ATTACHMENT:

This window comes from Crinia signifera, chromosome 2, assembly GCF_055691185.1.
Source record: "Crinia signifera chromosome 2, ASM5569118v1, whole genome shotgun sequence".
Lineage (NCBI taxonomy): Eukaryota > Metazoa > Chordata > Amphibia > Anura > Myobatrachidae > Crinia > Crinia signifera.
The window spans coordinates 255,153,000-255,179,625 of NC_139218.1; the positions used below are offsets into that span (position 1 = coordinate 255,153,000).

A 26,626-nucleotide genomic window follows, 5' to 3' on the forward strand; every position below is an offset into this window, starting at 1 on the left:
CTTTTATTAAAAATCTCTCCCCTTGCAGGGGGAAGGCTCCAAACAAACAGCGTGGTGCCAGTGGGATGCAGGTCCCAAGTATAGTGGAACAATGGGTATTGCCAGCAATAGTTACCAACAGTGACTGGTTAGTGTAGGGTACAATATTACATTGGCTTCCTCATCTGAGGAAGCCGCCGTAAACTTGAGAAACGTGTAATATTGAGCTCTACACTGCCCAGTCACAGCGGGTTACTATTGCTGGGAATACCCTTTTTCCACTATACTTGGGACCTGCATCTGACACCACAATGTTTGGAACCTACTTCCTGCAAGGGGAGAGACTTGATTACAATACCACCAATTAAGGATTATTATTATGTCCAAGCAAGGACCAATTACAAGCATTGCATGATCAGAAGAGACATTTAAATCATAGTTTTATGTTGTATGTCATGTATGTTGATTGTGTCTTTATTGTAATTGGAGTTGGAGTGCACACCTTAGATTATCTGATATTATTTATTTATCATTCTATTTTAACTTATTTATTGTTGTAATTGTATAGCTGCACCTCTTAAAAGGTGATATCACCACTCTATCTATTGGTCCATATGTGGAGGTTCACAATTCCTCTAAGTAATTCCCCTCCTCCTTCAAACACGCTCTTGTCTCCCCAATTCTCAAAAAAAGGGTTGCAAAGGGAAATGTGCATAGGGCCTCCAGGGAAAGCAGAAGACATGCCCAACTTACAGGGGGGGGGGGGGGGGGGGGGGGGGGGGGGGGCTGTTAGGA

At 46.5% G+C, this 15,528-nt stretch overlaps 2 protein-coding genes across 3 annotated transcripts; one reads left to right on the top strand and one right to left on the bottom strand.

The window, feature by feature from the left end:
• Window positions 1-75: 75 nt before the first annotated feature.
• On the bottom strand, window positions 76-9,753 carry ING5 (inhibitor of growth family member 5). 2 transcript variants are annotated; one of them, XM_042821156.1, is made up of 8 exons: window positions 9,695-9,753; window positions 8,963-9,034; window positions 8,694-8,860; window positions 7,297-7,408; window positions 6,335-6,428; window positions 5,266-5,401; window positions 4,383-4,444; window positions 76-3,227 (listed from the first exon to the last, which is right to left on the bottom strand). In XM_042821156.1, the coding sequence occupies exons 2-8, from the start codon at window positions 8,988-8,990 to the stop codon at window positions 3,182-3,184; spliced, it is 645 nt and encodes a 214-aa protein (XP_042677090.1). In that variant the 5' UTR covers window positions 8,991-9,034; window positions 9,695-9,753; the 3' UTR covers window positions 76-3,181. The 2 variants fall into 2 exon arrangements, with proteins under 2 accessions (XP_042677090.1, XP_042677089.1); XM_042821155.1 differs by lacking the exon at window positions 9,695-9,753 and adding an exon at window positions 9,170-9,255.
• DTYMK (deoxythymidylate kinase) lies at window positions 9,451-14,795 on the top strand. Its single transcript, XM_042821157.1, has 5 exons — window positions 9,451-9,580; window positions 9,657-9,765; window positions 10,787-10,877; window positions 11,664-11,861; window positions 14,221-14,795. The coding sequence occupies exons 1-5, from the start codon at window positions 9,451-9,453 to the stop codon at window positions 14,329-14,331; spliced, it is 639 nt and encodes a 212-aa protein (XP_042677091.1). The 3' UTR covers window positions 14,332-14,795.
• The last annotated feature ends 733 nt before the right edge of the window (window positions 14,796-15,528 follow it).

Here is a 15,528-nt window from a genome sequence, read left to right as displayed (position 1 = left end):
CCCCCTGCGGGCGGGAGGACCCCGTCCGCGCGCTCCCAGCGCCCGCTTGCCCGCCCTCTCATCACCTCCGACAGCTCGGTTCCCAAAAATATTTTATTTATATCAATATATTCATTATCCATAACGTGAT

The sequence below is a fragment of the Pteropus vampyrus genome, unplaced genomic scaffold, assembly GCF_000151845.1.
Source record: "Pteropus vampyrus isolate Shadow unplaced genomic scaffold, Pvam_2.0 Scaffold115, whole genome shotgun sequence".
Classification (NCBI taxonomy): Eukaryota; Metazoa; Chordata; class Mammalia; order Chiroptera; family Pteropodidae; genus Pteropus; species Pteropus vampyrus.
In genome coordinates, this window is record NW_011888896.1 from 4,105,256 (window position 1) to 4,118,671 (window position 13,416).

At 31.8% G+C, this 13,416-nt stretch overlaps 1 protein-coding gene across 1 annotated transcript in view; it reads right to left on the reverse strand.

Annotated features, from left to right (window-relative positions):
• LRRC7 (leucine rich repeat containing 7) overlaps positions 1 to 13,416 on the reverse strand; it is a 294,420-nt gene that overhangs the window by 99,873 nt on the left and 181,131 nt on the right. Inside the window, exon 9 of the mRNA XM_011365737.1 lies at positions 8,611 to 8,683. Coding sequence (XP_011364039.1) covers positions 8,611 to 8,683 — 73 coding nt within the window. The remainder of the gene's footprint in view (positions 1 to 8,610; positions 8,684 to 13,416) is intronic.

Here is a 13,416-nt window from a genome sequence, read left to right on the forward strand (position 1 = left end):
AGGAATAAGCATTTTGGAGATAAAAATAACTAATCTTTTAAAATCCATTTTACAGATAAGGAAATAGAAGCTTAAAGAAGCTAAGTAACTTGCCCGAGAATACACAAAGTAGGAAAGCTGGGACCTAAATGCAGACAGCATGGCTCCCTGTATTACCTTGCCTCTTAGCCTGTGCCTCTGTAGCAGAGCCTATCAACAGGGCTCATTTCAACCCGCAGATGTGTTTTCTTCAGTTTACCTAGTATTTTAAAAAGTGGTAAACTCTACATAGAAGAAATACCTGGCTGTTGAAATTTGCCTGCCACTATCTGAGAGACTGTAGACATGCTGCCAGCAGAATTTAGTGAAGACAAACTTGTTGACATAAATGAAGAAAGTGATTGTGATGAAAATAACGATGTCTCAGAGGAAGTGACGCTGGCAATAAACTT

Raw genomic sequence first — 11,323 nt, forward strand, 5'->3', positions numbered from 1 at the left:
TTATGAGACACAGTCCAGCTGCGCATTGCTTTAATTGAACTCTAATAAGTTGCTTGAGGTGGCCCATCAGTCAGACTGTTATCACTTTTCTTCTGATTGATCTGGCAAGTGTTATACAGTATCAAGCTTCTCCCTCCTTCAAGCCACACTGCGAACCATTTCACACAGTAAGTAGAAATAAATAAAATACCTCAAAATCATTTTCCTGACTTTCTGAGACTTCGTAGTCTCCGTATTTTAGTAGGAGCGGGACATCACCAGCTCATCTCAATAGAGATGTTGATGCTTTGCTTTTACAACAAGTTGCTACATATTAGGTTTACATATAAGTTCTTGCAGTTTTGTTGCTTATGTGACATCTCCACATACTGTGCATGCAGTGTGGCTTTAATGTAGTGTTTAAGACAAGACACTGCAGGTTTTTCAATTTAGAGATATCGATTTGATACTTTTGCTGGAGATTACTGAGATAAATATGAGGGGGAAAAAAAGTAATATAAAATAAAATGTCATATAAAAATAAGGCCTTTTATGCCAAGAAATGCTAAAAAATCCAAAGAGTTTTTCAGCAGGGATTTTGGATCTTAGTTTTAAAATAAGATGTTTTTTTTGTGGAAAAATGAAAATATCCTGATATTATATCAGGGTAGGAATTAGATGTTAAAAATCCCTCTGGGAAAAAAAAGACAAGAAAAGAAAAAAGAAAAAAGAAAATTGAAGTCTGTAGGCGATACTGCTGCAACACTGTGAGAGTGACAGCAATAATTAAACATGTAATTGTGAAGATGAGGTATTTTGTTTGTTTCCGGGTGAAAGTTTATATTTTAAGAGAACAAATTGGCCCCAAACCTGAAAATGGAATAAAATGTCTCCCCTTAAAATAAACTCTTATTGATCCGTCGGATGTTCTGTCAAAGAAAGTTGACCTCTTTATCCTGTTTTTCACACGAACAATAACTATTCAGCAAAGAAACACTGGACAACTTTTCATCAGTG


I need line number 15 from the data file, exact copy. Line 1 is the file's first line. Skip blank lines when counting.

The sequence below is a fragment of the Pteropus vampyrus genome, unplaced genomic scaffold, assembly GCF_000151845.1.